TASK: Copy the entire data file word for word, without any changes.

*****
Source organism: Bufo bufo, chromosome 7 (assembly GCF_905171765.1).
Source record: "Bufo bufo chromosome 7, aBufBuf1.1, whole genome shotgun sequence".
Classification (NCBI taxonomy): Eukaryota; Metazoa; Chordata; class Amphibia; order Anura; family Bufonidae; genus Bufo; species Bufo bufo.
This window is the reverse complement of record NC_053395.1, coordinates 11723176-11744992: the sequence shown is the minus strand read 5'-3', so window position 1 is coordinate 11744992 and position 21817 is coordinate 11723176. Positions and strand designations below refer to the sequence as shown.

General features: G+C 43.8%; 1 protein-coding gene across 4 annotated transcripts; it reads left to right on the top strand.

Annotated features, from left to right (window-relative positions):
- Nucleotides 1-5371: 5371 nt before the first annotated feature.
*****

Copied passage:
Source organism: Bufo bufo, chromosome 7 (assembly GCF_905171765.1).
Source record: "Bufo bufo chromosome 7, aBufBuf1.1, whole genome shotgun sequence".
Classification (NCBI taxonomy): Eukaryota; Metazoa; Chordata; class Amphibia; order Anura; family Bufonidae; genus Bufo; species Bufo bufo.
This window is the reverse complement of record NC_053395.1, coordinates 11723176-11744992: the sequence shown is the minus strand read 5'-3', so window position 1 is coordinate 11744992 and position 21817 is coordinate 11723176. Positions and strand designations below refer to the sequence as shown.

General features: G+C 43.8%; 1 protein-coding gene across 4 annotated transcripts; it reads left to right on the top strand.

Annotated features, from left to right (window-relative positions):
- Nucleotides 1-5371: 5371 nt before the first annotated feature.